Tmp/cache needs to be manually cleared when developing plugins


(Atul Varma) #1

Hello! This is my first post, and I’m also completely new to rails, so apologies for any noobish mistakes I make here.

I was trying to get the simple Ubuntu OpenID plugin that @sam wrote working on my development discourse install, but while bundle exec rails s was clearly loading the code (I put some puts statements in there to make sure), there was no sign of its generated JavaScript assets being loaded in my browser.

After a few hours of tinkering and searching, I discovered comment #70 from @sohara mentioning that rm -rf tmp/cache fixed things for him, and this fixed things for me too!

However, I also noticed immediately after the comment that @sam mentioned that a bugfix had been applied which makes the need to manually clear tmp/cache obsolete. Upon reading the source for the bugfix, though, it appears that the code to automatically clear tmp/cache is only run during rake assets:precompile, which isn’t relevant to development. As far as I can tell, unless I am somehow doing development wrong, this means that tmp/cache still needs to be cleared when developing plugins (though not when deploying them).

Anyhow, I’m not sure if I’m doing development wrong, or if this is actually a bug, but I thought I’d mention it here.

P.S. - My original post contained more links that specifically referred to the comments I mentioned, but I was told after all this hard work that as a new user, I can only mention two links in a post, which was extremely frustrating. While I doubt I can convince anyone to drop such a “distrust-by-default” policy, it would be nice if the UI could inform users that they have too many links in real-time (rather than after they’ve peppered their post with helpful links and submitted the form), and it would also be nice if links to certain sites (such as other threads on the same discourse installation) could be exempted from the quota.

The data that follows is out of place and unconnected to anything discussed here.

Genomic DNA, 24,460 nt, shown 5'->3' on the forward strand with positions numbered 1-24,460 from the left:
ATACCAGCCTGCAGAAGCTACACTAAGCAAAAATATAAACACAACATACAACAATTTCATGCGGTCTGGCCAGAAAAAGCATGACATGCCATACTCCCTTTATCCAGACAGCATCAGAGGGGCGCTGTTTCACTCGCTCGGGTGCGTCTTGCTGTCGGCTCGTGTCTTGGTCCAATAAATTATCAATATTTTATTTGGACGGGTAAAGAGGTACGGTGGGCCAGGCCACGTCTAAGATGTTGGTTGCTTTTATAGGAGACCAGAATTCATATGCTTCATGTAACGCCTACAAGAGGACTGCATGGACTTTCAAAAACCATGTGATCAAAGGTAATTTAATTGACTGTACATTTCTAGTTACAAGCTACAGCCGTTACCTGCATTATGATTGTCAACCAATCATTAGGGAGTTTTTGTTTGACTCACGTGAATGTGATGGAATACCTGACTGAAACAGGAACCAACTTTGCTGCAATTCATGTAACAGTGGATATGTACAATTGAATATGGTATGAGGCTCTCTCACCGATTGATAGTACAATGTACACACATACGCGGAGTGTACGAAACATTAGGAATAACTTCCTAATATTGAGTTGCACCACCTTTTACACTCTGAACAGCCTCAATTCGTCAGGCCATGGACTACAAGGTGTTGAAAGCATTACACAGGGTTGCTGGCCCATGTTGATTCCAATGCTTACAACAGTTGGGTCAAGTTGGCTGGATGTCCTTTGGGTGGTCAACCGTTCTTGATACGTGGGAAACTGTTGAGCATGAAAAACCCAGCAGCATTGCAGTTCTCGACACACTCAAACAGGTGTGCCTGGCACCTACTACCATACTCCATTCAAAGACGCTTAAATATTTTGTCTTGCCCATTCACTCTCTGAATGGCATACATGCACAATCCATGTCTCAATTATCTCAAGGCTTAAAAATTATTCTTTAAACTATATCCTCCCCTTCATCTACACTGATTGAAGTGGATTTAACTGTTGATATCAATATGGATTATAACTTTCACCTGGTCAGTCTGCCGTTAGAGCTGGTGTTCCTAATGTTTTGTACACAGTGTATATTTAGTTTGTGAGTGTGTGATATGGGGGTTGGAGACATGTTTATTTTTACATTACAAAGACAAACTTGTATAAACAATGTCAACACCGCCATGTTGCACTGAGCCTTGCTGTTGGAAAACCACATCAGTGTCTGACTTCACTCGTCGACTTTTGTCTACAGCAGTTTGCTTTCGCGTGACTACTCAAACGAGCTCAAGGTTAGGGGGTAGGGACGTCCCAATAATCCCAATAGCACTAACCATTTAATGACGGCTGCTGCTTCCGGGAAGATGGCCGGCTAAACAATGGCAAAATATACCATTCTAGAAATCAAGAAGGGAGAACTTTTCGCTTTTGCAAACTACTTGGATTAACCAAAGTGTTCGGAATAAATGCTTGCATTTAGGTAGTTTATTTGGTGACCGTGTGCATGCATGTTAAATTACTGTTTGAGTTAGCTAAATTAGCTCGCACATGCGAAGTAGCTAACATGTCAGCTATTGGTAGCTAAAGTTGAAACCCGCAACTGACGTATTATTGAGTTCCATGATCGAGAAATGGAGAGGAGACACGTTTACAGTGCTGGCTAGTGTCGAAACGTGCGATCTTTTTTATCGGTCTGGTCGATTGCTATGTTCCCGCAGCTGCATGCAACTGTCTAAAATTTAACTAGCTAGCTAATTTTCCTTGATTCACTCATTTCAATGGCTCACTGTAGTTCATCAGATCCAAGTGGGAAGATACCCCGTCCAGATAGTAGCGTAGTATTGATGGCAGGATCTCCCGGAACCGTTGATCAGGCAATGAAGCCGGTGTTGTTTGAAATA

Exempt Links to other Topics/Posts from Link Limit?
(Ben T) #2

If you precompile assets, you are making a copy in time of all the javascript bits and writing it to a file. Every time a change is made (even minor) to the javascript you’ll have to precompile again.

For development purposes, you shouldn’t have to precompile assets. Just remove the assets that are precompiled from your install, and they should be generated as needed (and slowly.)


(Atul Varma) #3

So the thing is, as far as I know, I never did actually precompile assets… @sam also mentioned in the same thread that “assets precompile is meaningless in development”, so even if I did precompile them, doesn’t having precompiled assets override actual code render them not meaningless in development?

It seems like perhaps every time bundle exec rails s is called, either tmp/cache should automatically be deleted before starting the server, or the code should ignore the directory if it does exist. Or something else–even a note in the developer documentation–to ensure that new developers don’t have to spend hours debugging this kind of issue. (There is no mention of it in the “Discourse as your first Rails app” blog post, the vagrant developer guide, the advanced developer guide, the troubleshooting guide, or the Discourse readme.)


(Leo McArdle) #4

It’s been almost a year since this topic was created, but I just spent a good few hours scratching my head as to why my code plugging into plugin-outlets wasn’t working, before stumbling upon this.

Is this a bug? If it isn’t, and it’s expected behaviour, it really should be added to the vagrant documentation.


(Mittineague) #5

I’m still uncertain exactly when and when it isn’t necessary to rm -rf tmp

My take is
if changes involve yml files, yes, definitely.
otherwise, maybe not.

In other words, it depends on what the app is putting into the tmp file, not everything is cached.

Other times, if a plugin involves something that is handled by sidekiq, that needs to be run.


(Leo McArdle) #6

I found that, with your discourse-plugin-outlet-locations plugin, an item wouldn’t be added to the burger menu until I did a rm -rf tmp.

I’m developing my own plugin which tries to use the same site-map-links plugin outlet, and it too didn’t appear until I did a rm -rf tmp. I’m not sure if it’s required every time I change my template/view from now on, but I’m doing it anyway, because right now I’m more concerned with finishing this plugin, rather than working out the nuances of Discourse’s development mode caching. :stuck_out_tongue:


(Mittineague) #7

Hmmm, for me a hard page refresh did the trick.


(Leo McArdle) #8

Interesting, now I just need to refresh and Discourse will pick up any changes to my template and view. Could it be a rm -rf tmp is required when first adding to a plugin outlet, to get Discourse to recognise the addition?


(Mittineague) #9

Yes, I think that is because Discourse “registers” plugins. Once a plugin has been made known some changes to it take effect without needing an rm -rf tmp